GO
GoAutoLogo
MENU

Make / Model Search

Future models - Hyundai - Elantra - LPG-electric

LPG hybrid bid

Gas build: LPG hybrid Elantra will be introduced in Korea next year and could come here soon after.

Hyundai Elantra-based LPG hybrid could be here in 2010

11 Jun 2008

HYUNDAI Australia has revealed that it is considering importing a hybrid car that runs on LPG. Based on the current Elantra, the LPG hybrid is due to be introduced in South Korea next year.

A company spokesperson has confirmed to GoAuto that the vehicle – which was presented by Hyundai Motor Co engineers at the diesel Sonata launch last week – was under investigation for release in Australia and could be here around 2010.

“It hasn’t actually gone into production, but from what was said there was a view to 2010 at introducing it from there on in,” she said.

“In what capacity is yet to be ascertained. It was something that was presented as part of a research and development presentation – and it would be something that would be very exciting for a lot of Australian consumers – but we just have to wait and see how that progresses.” If it meets development targets, the LPG-electric Elantra will use less than five litres of LPG per 100km.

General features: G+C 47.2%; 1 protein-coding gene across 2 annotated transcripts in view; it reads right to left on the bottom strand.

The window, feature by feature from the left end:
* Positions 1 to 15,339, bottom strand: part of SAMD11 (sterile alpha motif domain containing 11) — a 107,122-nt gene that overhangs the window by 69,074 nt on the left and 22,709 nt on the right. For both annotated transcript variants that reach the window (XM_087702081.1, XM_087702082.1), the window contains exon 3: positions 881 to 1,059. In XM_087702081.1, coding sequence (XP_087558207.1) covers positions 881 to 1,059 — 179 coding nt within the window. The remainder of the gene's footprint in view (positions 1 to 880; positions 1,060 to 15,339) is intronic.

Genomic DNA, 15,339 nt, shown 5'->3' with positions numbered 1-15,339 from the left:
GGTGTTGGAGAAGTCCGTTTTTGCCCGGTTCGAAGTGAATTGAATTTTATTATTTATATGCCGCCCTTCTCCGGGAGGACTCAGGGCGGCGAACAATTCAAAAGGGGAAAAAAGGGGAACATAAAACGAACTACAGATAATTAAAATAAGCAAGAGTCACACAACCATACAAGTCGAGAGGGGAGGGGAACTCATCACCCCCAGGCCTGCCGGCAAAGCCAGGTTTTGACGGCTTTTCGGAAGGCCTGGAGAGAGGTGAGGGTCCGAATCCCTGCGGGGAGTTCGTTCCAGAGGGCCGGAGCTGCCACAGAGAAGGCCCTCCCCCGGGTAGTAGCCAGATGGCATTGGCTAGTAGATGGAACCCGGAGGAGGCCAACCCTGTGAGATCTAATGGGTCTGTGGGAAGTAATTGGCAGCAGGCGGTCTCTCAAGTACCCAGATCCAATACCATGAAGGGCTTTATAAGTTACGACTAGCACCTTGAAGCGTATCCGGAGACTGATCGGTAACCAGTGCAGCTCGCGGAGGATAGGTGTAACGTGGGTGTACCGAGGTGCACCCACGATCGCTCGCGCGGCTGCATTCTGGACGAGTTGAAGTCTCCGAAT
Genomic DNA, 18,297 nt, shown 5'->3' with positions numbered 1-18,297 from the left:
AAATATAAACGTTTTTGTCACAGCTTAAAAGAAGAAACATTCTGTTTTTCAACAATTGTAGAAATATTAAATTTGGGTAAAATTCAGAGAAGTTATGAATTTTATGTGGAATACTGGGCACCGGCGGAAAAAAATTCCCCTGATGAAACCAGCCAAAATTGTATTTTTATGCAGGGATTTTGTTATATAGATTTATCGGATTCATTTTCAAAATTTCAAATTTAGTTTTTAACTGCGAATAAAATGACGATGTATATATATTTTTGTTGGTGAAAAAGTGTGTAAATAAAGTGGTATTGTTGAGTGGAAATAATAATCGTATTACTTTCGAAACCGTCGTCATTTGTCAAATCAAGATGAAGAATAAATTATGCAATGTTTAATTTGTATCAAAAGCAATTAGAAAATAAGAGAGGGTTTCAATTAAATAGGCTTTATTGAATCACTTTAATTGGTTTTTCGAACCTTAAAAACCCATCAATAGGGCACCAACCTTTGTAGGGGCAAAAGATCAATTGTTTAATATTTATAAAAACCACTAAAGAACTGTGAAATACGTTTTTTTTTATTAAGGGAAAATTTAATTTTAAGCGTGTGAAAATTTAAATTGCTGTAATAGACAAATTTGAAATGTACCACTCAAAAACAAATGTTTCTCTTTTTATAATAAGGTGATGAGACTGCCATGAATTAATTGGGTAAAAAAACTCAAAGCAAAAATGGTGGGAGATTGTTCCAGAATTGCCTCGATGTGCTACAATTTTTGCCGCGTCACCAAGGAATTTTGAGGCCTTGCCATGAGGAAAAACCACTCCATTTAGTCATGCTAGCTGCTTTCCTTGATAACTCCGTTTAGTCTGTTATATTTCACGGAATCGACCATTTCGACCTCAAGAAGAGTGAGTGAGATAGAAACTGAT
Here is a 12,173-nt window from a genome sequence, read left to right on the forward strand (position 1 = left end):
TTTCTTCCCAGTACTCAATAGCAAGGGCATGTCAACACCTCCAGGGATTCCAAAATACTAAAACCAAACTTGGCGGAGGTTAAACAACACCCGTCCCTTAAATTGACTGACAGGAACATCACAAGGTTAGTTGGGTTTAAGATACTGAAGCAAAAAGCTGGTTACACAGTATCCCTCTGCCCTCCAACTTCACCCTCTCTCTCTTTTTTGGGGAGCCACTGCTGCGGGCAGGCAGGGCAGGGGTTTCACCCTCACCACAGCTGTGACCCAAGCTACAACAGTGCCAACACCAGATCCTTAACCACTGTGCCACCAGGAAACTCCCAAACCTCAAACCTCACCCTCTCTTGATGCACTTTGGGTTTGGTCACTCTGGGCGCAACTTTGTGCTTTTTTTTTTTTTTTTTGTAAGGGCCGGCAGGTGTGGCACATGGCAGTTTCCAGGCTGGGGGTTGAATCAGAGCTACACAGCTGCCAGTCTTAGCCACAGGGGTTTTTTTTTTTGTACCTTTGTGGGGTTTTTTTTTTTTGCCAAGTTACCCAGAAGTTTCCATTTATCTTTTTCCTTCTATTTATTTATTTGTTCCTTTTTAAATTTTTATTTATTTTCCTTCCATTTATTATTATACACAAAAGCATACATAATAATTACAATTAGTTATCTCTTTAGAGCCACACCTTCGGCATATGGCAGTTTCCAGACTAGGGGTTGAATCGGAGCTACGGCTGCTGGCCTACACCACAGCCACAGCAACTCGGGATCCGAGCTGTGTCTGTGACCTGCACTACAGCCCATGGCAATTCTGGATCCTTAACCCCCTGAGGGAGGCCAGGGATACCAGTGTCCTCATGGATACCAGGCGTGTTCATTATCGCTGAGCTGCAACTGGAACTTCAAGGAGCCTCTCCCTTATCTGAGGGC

1 center imageLeft: Hyundai Accent hybrid engine.

Given the current price of LPG is around one-third the price of petrol and diesel, the vehicle could prove significantly cheaper to run than other alternative-engine models such as diesels and even petrol-electric hybrids like the Toyota Prius.

Hyundai and sister company Kia are currently developing both the LPG-electric hybrid and, as previously reported, a petrol-electric hybrid also due for release at the end of this decade.

It currently has more than 3000 petrol-electric Kia Rio hybrids serving in government fleets in order to help develop the technology before it is introduced to the wider public next year.

The Hyundai-Kia hybrid system is different to the system used in the Prius in that it does not run on electric power alone at low speeds.

The vehicle in development uses a 67kW/126Nm 1.4-litre four-cylinder petrol engine mated to a 12kW/95Nm electric motor and driving the front wheels via a continuously variable transmission.

The electric motor is located between the flywheel and the gearbox and assists the petrol engine when starting and during acceleration. When the vehicle is cruising, the electric motor turns off.

The Rio hybrid uses a 144-volt battery, which is stored in the boot and is recharged with energy generated when the engine slows down.

Read more:

Hyundai gets serious with diesel power


The Road to Recovery podcast series


Click to share

Click below to follow us on
Facebook  Twitter  Instagram

Hyundai models

Catch up on all of the latest industry news with this week's edition of GoAutoNews
Click here